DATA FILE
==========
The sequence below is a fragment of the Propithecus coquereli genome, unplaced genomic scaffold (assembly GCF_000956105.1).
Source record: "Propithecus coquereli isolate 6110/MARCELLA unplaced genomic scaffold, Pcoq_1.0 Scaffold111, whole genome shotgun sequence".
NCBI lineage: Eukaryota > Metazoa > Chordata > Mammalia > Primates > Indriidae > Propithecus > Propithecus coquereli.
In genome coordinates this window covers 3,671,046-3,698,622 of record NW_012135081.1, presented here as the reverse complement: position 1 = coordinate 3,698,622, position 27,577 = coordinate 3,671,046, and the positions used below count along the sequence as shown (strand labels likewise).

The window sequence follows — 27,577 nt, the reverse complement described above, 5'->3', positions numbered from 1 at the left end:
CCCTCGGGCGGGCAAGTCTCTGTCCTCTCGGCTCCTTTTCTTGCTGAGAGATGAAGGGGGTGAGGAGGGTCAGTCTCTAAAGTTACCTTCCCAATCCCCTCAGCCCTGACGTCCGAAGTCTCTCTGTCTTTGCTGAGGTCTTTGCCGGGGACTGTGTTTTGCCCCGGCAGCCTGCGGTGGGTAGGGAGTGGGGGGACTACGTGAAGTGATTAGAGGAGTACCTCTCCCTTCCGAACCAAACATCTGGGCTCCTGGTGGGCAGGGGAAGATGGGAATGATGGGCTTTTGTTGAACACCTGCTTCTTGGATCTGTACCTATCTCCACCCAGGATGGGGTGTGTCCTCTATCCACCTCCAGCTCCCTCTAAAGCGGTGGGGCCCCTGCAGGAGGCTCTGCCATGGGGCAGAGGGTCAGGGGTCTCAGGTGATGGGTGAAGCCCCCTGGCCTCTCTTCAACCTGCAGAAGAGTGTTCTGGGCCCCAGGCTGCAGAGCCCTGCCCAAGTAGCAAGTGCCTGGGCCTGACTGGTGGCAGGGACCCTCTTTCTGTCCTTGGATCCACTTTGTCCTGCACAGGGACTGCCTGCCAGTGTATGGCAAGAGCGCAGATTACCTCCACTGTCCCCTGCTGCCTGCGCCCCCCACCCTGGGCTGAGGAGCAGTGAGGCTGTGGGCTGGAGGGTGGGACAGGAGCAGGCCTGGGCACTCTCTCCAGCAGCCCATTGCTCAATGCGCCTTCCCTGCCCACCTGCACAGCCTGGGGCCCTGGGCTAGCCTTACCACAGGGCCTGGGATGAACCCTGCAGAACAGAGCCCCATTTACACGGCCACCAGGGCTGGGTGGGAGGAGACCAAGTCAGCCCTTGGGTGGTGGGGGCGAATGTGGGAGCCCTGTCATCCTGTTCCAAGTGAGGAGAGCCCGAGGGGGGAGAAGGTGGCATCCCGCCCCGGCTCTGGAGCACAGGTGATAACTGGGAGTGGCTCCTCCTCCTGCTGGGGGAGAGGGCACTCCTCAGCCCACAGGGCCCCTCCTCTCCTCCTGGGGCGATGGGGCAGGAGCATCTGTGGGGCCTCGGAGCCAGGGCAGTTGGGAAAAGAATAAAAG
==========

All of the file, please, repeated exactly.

The sequence below is a fragment of the Propithecus coquereli genome, unplaced genomic scaffold (assembly GCF_000956105.1).
Source record: "Propithecus coquereli isolate 6110/MARCELLA unplaced genomic scaffold, Pcoq_1.0 Scaffold111, whole genome shotgun sequence".
NCBI lineage: Eukaryota > Metazoa > Chordata > Mammalia > Primates > Indriidae > Propithecus > Propithecus coquereli.
In genome coordinates this window covers 3,671,046-3,698,622 of record NW_012135081.1, presented here as the reverse complement: position 1 = coordinate 3,698,622, position 27,577 = coordinate 3,671,046, and the positions used below count along the sequence as shown (strand labels likewise).

The window sequence follows — 27,577 nt, the reverse complement described above, 5'->3', positions numbered from 1 at the left end:
CCCTCGGGCGGGCAAGTCTCTGTCCTCTCGGCTCCTTTTCTTGCTGAGAGATGAAGGGGGTGAGGAGGGTCAGTCTCTAAAGTTACCTTCCCAATCCCCTCAGCCCTGACGTCCGAAGTCTCTCTGTCTTTGCTGAGGTCTTTGCCGGGGACTGTGTTTTGCCCCGGCAGCCTGCGGTGGGTAGGGAGTGGGGGGACTACGTGAAGTGATTAGAGGAGTACCTCTCCCTTCCGAACCAAACATCTGGGCTCCTGGTGGGCAGGGGAAGATGGGAATGATGGGCTTTTGTTGAACACCTGCTTCTTGGATCTGTACCTATCTCCACCCAGGATGGGGTGTGTCCTCTATCCACCTCCAGCTCCCTCTAAAGCGGTGGGGCCCCTGCAGGAGGCTCTGCCATGGGGCAGAGGGTCAGGGGTCTCAGGTGATGGGTGAAGCCCCCTGGCCTCTCTTCAACCTGCAGAAGAGTGTTCTGGGCCCCAGGCTGCAGAGCCCTGCCCAAGTAGCAAGTGCCTGGGCCTGACTGGTGGCAGGGACCCTCTTTCTGTCCTTGGATCCACTTTGTCCTGCACAGGGACTGCCTGCCAGTGTATGGCAAGAGCGCAGATTACCTCCACTGTCCCCTGCTGCCTGCGCCCCCCACCCTGGGCTGAGGAGCAGTGAGGCTGTGGGCTGGAGGGTGGGACAGGAGCAGGCCTGGGCACTCTCTCCAGCAGCCCATTGCTCAATGCGCCTTCCCTGCCCACCTGCACAGCCTGGGGCCCTGGGCTAGCCTTACCACAGGGCCTGGGATGAACCCTGCAGAACAGAGCCCCATTTACACGGCCACCAGGGCTGGGTGGGAGGAGACCAAGTCAGCCCTTGGGTGGTGGGGGCGAATGTGGGAGCCCTGTCATCCTGTTCCAAGTGAGGAGAGCCCGAGGGGGGAGAAGGTGGCATCCCGCCCCGGCTCTGGAGCACAGGTGATAACTGGGAGTGGCTCCTCCTCCTGCTGGGGGAGAGGGCACTCCTCAGCCCACAGGGCCCCTCCTCTCCTCCTGGGGCGATGGGGCAGGAGCATCTGTGGGGCCTCGGAGCCAGGGCAGTTGGGAAAAGAATAAAAG